Overall Patrick presented Game Based Learning (GBL) as “a flexible and effective medium”…

Referring to examples of studies, Patrick stated that in spite of GBL apparently being a flexible and effective medium, we (as researchers) are still facing many challenges. To Patrick, the most pressing point is that in spite of investments: We still need to maximize its impact. He sees different urgent matters e.g.:

–          Need further empirical evidence

–          Consider GBL in relation to the environment in which they are employed

–          Design should account for a wide range of resources and flexible learning

–          consider differences between individuals

–          Design should include tutoring systems – ensure / track users’ learning

In order to get on with this, Patrick called for a multidisciplinary approach. One that includes:

–          Educational theories

–          Curricular approach

–          Instructional design

–          Educational psychology

Furthermore, Patrick saw a need to focus more on helping and training instructors and make obvious links with the curriculum and schools.

One of the participants, Stephan Stephensen (CEO Mingoville A/S) pointed out that this is also a matter of “return on investments”. Patrick had already argued for including the many different stakeholders (e.g. teachers, students, developers etc.) into research and development. I found that this particular point was very interesting and tied in with some of the central concerns I had when attending this morning.

To me the very concept of return on investments is very central. I found today’s speeches interesting, but I also lacked concrete references to educational situations and game-playing situations as well as mergers between these. Furthermore, today’s session once more reminded me how important it is that ‘we’ do not forget about PEOPLE in actual situations when ‘we’ do research within this field. There were no people in today’s slides.

The thing is, that when ‘we’ try to state the universals of these matters, we become in great danger of ignoring the specificities and heterogeneous constitutions of the (serious) games, educational situations, and stakeholders’ situations around the world.

Mingoville’s CEO pointed out to me, that he found it very useful to have these overviews and boxes of the qualities of serious/educational/learning games. This, of course, is true.

I guess that we have to find a balance between the nice-to-have universal guidelines to working with GBL (that Patrick and in a sense also Simon) is searching for, and the (to me) important focus on the concrete specificities of what it means to actually become engaged with serious games.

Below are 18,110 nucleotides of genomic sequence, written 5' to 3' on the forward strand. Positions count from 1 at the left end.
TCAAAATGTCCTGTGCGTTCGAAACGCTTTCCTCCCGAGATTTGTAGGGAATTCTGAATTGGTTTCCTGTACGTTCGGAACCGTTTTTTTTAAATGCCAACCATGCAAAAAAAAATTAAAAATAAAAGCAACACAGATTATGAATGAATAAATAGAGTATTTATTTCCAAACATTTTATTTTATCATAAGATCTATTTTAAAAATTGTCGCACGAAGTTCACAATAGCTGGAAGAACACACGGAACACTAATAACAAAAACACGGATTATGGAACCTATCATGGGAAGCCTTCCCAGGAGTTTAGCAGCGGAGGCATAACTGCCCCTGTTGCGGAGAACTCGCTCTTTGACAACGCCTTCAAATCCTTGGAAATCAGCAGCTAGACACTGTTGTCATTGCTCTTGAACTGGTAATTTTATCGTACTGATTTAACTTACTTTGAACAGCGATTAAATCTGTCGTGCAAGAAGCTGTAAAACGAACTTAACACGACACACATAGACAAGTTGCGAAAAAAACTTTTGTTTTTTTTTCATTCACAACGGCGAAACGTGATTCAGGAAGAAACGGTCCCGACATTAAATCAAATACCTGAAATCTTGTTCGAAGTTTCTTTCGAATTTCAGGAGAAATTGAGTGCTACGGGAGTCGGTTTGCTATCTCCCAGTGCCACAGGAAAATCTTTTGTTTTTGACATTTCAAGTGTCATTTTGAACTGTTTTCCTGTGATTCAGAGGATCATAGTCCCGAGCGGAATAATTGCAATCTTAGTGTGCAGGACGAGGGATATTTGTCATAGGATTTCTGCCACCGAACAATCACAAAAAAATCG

What I liked the most about Patrick’s presentation was his end remark, that there are a lot of rumors but not much evidence that prevail about GBL. And actually the very concept of Game Based Learning remained somewhat a mystery throughout this part of the Master class.

I believe that this is a huge challenge for future researchers to engage with. But also, that this of course raises the central question of what is “evidence”?

It appeared a bit odd to me, that Simon’s approach was a sort of platform analysis and Patrick encouraged more experiments.

My response would be: we need more ethnographic studies of the moving phenomena of (serious) games, as well as the emerging mergers between these and the shifting educational situations around the world. 

Mingoville is currently looking into some of these matters by working on the development of what Stephan Stephensen calls: working on different learning platforms for their game based learning programmes (e.g. Mingoville and Mondiso): multi-mouse access, mobile access, interactive whiteboard access…

I furthermore want to add to this, that we need to take into account the shifting materialities of  (serious) games and educational situations. These are of fundamental importance to the actual serious realizations of games in the world.

Another employer from Mingoville A/S, Morten Iversen also commented that both the speeches were based on the premise that (serious)games/GBL were platforms to enter. However, as he commented, in Mingoville they are trying to develop experiences, and they do not necessarily involve being immersed into a game.